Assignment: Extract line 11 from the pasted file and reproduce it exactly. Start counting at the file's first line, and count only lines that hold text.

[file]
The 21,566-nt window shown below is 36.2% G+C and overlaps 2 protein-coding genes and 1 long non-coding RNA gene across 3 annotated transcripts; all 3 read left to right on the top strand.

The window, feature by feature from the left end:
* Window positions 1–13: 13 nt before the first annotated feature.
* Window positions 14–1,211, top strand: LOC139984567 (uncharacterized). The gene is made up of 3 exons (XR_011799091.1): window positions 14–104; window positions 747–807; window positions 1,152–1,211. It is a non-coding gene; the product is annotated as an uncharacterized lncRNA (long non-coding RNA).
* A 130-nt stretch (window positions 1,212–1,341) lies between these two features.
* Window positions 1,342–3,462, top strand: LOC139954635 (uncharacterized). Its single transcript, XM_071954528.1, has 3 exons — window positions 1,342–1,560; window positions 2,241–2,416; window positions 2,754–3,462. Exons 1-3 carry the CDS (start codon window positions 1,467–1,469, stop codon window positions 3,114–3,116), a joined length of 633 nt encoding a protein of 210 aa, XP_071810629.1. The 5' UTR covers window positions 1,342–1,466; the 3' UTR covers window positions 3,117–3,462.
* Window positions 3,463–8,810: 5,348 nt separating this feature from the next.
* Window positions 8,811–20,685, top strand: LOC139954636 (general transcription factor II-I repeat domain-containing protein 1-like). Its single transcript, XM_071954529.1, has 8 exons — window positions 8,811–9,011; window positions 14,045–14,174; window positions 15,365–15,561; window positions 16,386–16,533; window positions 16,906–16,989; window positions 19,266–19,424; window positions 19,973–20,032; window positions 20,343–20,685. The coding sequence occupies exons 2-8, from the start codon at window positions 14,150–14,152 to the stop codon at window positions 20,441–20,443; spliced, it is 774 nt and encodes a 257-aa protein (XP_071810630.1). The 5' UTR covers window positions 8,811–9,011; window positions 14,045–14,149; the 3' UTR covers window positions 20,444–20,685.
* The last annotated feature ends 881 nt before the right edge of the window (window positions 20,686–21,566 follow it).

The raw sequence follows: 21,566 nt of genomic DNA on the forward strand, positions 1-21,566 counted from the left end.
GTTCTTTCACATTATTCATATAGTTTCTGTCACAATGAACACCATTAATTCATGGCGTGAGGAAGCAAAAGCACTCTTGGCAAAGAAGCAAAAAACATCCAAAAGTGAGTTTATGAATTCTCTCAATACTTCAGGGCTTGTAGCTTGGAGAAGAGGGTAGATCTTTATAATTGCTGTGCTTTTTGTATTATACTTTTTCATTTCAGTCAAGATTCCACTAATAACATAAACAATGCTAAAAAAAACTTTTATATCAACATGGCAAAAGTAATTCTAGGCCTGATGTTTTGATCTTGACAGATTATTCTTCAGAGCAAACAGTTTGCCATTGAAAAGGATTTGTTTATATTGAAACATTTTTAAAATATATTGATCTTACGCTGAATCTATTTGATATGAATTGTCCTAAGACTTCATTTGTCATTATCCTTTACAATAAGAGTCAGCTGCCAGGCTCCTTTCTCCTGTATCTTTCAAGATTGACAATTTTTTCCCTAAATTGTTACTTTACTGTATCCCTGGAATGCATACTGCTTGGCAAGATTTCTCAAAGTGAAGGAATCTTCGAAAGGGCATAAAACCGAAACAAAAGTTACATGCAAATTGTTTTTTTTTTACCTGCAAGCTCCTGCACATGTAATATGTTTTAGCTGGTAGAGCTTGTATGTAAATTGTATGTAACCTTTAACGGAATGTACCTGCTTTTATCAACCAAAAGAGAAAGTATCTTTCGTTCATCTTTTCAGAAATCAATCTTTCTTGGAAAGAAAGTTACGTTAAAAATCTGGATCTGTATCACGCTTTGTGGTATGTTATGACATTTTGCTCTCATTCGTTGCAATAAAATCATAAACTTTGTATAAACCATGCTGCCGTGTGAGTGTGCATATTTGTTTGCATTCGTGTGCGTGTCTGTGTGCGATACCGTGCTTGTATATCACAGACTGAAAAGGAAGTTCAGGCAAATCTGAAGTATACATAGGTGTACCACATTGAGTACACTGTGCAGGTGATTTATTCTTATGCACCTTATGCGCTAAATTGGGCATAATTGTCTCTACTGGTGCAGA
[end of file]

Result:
GTTCTTTCACATTATTCATATAGTTTCTGTCACAATGAACACCATTAATTCATGGCGTGAGGAAGCAAAAGCACTCTTGGCAAAGAAGCAAAAAACATCCAAAAGTGAGTTTATGAATTCTCTCAATACTTCAGGGCTTGTAGCTTGGAGAAGAGGGTAGATCTTTATAATTGCTGTGCTTTTTGTATTATACTTTTTCATTTCAGTCAAGATTCCACTAATAACATAAACAATGCTAAAAAAAACTTTTATATCAACATGGCAAAAGTAATTCTAGGCCTGATGTTTTGATCTTGACAGATTATTCTTCAGAGCAAACAGTTTGCCATTGAAAAGGATTTGTTTATATTGAAACATTTTTAAAATATATTGATCTTACGCTGAATCTATTTGATATGAATTGTCCTAAGACTTCATTTGTCATTATCCTTTACAATAAGAGTCAGCTGCCAGGCTCCTTTCTCCTGTATCTTTCAAGATTGACAATTTTTTCCCTAAATTGTTACTTTACTGTATCCCTGGAATGCATACTGCTTGGCAAGATTTCTCAAAGTGAAGGAATCTTCGAAAGGGCATAAAACCGAAACAAAAGTTACATGCAAATTGTTTTTTTTTTACCTGCAAGCTCCTGCACATGTAATATGTTTTAGCTGGTAGAGCTTGTATGTAAATTGTATGTAACCTTTAACGGAATGTACCTGCTTTTATCAACCAAAAGAGAAAGTATCTTTCGTTCATCTTTTCAGAAATCAATCTTTCTTGGAAAGAAAGTTACGTTAAAAATCTGGATCTGTATCACGCTTTGTGGTATGTTATGACATTTTGCTCTCATTCGTTGCAATAAAATCATAAACTTTGTATAAACCATGCTGCCGTGTGAGTGTGCATATTTGTTTGCATTCGTGTGCGTGTCTGTGTGCGATACCGTGCTTGTATATCACAGACTGAAAAGGAAGTTCAGGCAAATCTGAAGTATACATAGGTGTACCACATTGAGTACACTGTGCAGGTGATTTATTCTTATGCACCTTATGCGCTAAATTGGGCATAATTGTCTCTACTGGTGCAGA